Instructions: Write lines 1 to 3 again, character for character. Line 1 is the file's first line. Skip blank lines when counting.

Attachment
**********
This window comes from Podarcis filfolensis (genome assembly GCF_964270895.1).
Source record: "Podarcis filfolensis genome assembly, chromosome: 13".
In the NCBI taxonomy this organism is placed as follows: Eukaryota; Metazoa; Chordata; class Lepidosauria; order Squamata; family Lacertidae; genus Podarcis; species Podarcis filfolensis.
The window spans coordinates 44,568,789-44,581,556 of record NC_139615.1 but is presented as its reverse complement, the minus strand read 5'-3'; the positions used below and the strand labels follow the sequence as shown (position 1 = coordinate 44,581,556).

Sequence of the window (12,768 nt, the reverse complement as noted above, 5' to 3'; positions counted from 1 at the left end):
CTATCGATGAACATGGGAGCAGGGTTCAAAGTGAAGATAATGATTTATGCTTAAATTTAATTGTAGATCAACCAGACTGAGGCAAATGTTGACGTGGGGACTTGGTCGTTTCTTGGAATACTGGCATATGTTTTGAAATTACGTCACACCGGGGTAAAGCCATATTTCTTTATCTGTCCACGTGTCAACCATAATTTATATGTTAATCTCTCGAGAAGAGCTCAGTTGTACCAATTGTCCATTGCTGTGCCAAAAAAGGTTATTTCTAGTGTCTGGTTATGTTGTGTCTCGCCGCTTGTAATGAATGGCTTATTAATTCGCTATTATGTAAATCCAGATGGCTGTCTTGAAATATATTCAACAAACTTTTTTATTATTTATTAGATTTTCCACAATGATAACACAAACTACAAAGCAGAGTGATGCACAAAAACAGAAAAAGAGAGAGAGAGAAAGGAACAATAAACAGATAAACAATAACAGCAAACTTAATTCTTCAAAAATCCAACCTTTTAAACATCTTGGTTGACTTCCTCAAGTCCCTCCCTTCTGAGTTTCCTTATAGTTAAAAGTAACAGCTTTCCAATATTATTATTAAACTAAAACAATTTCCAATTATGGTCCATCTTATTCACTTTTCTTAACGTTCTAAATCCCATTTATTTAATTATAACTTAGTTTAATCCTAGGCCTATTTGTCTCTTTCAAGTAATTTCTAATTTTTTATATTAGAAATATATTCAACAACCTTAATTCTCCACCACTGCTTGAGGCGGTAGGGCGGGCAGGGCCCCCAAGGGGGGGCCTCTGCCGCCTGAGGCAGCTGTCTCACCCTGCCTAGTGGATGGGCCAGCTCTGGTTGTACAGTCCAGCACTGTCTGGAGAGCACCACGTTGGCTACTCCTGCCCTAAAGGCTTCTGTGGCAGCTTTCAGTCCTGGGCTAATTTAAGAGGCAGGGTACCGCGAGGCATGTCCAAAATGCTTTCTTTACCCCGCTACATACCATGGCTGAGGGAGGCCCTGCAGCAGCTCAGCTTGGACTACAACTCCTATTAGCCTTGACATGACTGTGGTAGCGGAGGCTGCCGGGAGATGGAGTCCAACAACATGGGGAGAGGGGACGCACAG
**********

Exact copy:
This window comes from Podarcis filfolensis (genome assembly GCF_964270895.1).
Source record: "Podarcis filfolensis genome assembly, chromosome: 13".
In the NCBI taxonomy this organism is placed as follows: Eukaryota; Metazoa; Chordata; class Lepidosauria; order Squamata; family Lacertidae; genus Podarcis; species Podarcis filfolensis.